Those who hunger and thirst for righteousness will be satisfied, said Jesus. But other hungers are not as easily satiated, said Eugene Ionesco. A man who's always ravenous for something new, for something better, will consume his own innards, his very identity. And end up in hell.
That's what happens to Jean, the restless spirit who travels through Ionesco's "Hunger and Thirst." Jean's saga, which opened at the Comedie Francaise in 1966, has finally reached the West Coast, in an adventurous production at the Odyssey.
Although Ionesco told director Maurice Attias that "Hunger and Thirst" is his "spiritual autobiography," it isn't one of his best plays. It lacks the comic crackle and the intensification of action that we associate with Ionesco. Just when the play should quicken, it bogs down in a protracted scene in which Jean sits on the sidelines while Ionesco scores polemical points against Brecht (a character is named Clown Brechtoll).
Nevertheless, "Hunger and Thirst" contains flashes of Ionesco's corrosive way with words. And it's interesting for the way it reverses the thrust of much of his earlier work. Hearth and home are enshrined in this play--not because they're perfect, but because they're secure. There is little ambivalence here in Ionesco's attitude toward Jean, the rugged individualist: He would have been much better off if he had settled for what he had.
The play is made up of three disjointed scenes, which more or less take Jean from heaven to purgatory to hell. Heaven is a sodden flat where he lives with his loving wife and baby; purgatory is a much brighter place, where Jean waits for a woman whom he can't quite remember; hell is an ersatz monastery, where hooded figures initially offer Jean hospitality but then enslave him, just as he finally learns the value of what he has lost.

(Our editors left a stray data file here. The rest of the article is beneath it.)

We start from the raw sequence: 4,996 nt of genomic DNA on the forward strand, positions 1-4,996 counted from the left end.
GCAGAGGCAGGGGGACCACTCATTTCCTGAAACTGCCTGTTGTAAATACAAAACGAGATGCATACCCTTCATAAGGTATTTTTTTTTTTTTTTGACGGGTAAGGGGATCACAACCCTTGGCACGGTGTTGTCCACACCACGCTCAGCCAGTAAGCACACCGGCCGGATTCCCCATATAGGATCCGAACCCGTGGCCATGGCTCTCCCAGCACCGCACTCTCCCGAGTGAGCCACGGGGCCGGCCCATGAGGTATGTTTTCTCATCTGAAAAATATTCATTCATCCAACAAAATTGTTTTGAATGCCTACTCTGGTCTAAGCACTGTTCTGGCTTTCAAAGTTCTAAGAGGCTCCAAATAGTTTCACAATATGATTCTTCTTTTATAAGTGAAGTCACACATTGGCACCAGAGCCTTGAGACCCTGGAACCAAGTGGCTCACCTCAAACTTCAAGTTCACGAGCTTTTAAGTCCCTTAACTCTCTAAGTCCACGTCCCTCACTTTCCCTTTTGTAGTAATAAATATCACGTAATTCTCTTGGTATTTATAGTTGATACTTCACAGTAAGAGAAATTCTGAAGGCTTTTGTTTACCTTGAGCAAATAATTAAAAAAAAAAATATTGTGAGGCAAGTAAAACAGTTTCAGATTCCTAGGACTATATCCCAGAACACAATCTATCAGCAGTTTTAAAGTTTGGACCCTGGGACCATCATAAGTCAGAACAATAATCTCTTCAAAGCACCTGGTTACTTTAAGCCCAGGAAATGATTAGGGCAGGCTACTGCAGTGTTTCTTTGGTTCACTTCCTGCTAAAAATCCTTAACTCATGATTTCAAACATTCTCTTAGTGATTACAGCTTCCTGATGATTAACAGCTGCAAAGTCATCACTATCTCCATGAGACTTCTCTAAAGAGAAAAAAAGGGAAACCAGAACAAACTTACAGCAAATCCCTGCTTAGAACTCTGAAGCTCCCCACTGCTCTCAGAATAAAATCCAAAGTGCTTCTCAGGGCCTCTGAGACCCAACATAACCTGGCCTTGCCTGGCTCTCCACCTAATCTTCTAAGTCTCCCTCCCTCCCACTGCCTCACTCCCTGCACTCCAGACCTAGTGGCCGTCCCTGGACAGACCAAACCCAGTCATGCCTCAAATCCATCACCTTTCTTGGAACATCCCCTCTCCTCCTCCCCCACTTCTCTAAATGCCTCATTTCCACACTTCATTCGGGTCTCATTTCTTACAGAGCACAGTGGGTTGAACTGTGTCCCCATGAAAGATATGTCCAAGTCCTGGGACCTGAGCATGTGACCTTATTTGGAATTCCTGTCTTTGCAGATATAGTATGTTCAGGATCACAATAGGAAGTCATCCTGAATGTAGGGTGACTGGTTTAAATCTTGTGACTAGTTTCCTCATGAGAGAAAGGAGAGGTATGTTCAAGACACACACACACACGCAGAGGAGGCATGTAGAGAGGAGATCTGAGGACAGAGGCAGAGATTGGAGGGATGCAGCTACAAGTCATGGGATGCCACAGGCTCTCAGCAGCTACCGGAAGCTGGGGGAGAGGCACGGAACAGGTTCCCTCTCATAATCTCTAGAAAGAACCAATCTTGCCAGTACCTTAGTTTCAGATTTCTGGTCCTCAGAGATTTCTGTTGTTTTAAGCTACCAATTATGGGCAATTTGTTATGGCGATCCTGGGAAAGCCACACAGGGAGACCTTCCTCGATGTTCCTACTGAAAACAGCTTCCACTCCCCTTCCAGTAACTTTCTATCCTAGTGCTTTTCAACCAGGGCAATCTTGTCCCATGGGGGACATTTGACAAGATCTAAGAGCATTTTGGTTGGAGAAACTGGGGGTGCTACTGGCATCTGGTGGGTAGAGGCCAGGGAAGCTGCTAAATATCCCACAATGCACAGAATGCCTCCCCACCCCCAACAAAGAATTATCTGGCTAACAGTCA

At the Odyssey, most of the action takes place on a bed of raked planks, designed by Ajax Daniels and Stephen Glassman. The actors frequently step or fall into the spaces between the planks. The set works well in the first scene, grimly lit by Dawn Hollingsworth and Suzanne-Michele Northman. It suggests the swamplike conditions of the flat, which so annoy Jean, and it provides a platform from which he can leap in his furious attempts to escape.
But when the lights go up for the second scene, the planks are entirely too earthbound. They're more appropriate in the dank gloom of the third scene.
Jack Hatcheson plays Jean with a fierce sense of desperation, and Eva Wilder's wife looks so vital that she reinforces, almost too well, the attractions of domesticity. Jean chucks this woman because he wants a room with a view? Hard to believe.
Sandie Church does well in two roles, as Jean's daughter and as the keeper of the purgatorial museum where he waits for his mysterious lady. In the printed text, two men maintain the museum; Attias' use of one woman may add a subtle sexual repercussion, but it also eliminates a few lines--and a few opportunities for humor--that the play sorely needs.
Likewise, the ponderous final scene needs all the spectacle it can get, but some of it is missing at the Odyssey. A mysterious, silent Brother Superior character, who's dressed in white and walks on stilts through the text, never actually shows up here. Instead, Attias hints at his presence with a paltry lighting effect.
On the other hand, Attias' choices of recorded incidental music--selections from Franck, Chopin and Nino Rota's scores for Fellini films--enrich the text.
Performances are at 12111 Ohio Ave., Thursdays through Saturdays at 8 p.m., Sundays at 7 p.m., indefinitely. Tickets: $12.50-$16.50; (213) 826-1626.